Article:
Farmer Climate Adaptation Through Better Weather Information
The Nuru Collective partners with ignitia weather service in Nigeria and Burkina Faso in 2022
Farmers face more risk and uncertainty than nearly any other job on the planet. Weather is one of many unknowns, and the unpredictability of climate change is making it increasingly difficult for farmers to anticipate what will happen in a season and make decisions accordingly.
In areas where the rainy season used to be stable from year to year, rain start and end dates are far less predictable. Even this very season in northeast Nigeria, nearly a month before the rainy season was expected to start, there were heavy rains and even hail. These “false onset” rains, coupled with the fear of rains then stopping early in the fall, can cause farmers to choose to plant earlier than planned. For more than three years, this false onset has been followed by a dry period of 10-15 days, after which the rains become truly established and steady (meaning they come nearly every day through the peak of the rainy season, which ends in October). If crops are planted in this early stage and are at a critical growth stage during a period of no rain, there can be huge yield loss or even crop failure, severely impacting farmers’ incomes and food security.
The Impact of Crucial Weather Information
Better weather information reduces risks and uncertainty related to rainfall for farmers and can limit the damage from pests and disease. The IPCC AR6 report identified improved weather information as a key tool for climate adaptation. “Early warning systems based on targeted climate services can be effective for disaster risk reduction, social protection programs, and managing risks to health and food systems,” the report stated. In an effort to facilitate better access to such information tools, Nuru has launched a partnership with ignitia to bring pilot projects to both Nuru Nigeria and the newly launched Nuru Burkina Faso.
Ignitia offers hyper-local, highly accurate weather forecasts and agricultural advisories to farmers in West Africa through mobile phone networks. This turns the weather from an unpredictable threat into an asset by supporting climate-smart decision making. As farmers in northeast Nigeria and Burkina Faso begin their preparations for the 2022 agricultural season, Nuru is collaborating with ignitia to deliver the iska weather service in both countries. Farmers will receive daily, weekly, and monthly weather forecasts specifically for their farms. In Nigeria, Nuru and ignitia will also expand Nuru’s established in-person agricultural extension services by delivering advisory information via SMS text messages to enrolled farmers. The extension messages will reach simple feature phones and provide information on good agricultural practices, as well as time-specific advice for farmers on activities such as planting and fertilizer application. In Nigeria, approximately 2,000 farmers in northern Adamawa are receiving the weather forecasts and extension messaging. The service reaches active members of Nuru Nigeria-supported farmer organizations for the entirety of the 2022 cropping season, starting from land preparation through to the harvest period.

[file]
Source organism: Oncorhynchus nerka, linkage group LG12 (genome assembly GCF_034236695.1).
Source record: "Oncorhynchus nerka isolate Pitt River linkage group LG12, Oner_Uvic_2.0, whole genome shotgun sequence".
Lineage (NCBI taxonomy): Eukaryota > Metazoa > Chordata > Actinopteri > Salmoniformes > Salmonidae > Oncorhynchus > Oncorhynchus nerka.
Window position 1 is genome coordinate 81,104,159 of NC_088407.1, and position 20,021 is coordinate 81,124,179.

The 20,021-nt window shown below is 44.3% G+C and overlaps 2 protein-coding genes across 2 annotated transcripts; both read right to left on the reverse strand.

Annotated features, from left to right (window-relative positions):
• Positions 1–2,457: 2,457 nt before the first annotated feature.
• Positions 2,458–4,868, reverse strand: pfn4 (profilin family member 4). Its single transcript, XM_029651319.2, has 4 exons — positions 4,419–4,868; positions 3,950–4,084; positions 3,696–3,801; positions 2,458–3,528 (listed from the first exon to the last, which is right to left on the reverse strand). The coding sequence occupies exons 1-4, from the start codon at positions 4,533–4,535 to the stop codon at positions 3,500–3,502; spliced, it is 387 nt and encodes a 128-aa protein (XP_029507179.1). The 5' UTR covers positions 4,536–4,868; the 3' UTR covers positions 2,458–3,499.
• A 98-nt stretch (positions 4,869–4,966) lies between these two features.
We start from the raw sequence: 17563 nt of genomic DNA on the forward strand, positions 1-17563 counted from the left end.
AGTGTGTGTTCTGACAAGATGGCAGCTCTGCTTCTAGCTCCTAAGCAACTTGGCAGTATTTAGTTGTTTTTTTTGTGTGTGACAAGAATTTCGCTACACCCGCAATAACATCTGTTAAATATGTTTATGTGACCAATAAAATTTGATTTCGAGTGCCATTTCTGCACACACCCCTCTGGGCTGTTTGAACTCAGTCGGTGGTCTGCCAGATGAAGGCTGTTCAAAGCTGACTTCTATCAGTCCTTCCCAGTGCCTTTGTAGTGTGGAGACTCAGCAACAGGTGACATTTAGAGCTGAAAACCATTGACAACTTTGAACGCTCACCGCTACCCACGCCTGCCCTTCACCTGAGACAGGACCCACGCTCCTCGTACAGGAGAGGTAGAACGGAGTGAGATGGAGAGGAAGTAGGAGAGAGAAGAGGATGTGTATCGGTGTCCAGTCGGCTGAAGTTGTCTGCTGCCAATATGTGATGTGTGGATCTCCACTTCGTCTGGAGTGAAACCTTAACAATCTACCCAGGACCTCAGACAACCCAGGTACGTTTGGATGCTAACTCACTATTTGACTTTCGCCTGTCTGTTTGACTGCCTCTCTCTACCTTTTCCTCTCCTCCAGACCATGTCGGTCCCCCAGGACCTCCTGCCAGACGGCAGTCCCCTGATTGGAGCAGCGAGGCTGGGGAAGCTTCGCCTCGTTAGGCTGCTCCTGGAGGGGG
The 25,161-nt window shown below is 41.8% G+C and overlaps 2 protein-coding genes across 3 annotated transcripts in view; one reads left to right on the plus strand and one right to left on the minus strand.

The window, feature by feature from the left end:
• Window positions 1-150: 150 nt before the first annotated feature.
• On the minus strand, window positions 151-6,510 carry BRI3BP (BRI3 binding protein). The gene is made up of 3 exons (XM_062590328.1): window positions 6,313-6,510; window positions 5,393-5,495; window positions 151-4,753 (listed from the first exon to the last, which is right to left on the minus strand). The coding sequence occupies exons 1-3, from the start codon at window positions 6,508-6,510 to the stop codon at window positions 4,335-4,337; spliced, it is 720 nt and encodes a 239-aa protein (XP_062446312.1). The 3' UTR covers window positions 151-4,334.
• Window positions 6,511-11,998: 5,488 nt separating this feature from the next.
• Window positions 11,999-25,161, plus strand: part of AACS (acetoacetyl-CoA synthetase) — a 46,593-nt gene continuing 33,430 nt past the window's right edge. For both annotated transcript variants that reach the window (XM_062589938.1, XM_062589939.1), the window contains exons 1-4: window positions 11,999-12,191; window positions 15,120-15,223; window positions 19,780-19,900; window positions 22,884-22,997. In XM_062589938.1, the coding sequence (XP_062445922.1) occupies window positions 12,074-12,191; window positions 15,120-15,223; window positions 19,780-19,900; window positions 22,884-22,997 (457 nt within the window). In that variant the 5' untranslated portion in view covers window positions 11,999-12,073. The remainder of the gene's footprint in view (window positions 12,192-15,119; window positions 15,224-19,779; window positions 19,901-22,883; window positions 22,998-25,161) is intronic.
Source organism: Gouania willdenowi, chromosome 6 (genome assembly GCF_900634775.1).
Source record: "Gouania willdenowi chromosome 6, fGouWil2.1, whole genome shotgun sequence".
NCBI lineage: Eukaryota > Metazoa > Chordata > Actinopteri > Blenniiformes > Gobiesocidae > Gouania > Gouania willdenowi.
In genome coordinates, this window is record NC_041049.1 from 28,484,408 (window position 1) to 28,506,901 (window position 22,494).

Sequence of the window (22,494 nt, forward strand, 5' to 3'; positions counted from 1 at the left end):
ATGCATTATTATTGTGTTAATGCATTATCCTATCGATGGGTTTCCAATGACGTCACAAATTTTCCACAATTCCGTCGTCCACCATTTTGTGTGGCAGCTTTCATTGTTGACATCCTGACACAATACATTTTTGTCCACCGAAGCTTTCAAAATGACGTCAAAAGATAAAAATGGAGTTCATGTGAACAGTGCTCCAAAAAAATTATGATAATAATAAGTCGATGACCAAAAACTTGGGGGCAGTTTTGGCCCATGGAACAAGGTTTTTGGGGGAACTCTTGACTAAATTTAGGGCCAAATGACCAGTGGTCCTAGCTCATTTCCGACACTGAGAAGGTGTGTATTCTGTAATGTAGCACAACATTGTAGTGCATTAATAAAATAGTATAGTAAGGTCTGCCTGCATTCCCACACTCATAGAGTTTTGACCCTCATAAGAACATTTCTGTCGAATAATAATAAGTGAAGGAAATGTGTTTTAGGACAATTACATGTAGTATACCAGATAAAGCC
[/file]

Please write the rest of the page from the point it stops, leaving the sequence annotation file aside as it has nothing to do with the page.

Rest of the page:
Impact of weather information for Nigerian farmers
Even though these pilot activities have only recently started in Nigeria, farmers are already seeing the benefit. One Nuru-supported farmer told us about how much he is appreciating the SMS weather alerts he is getting and says he has been impressed by the accuracy.
“When they say it will likely rain today and tomorrow, it used to rain here. It will give us clear advice on when to plant, when not to plant, when to apply fertilizer, when not to apply fertilizer.” -Nuru Nigeria farmer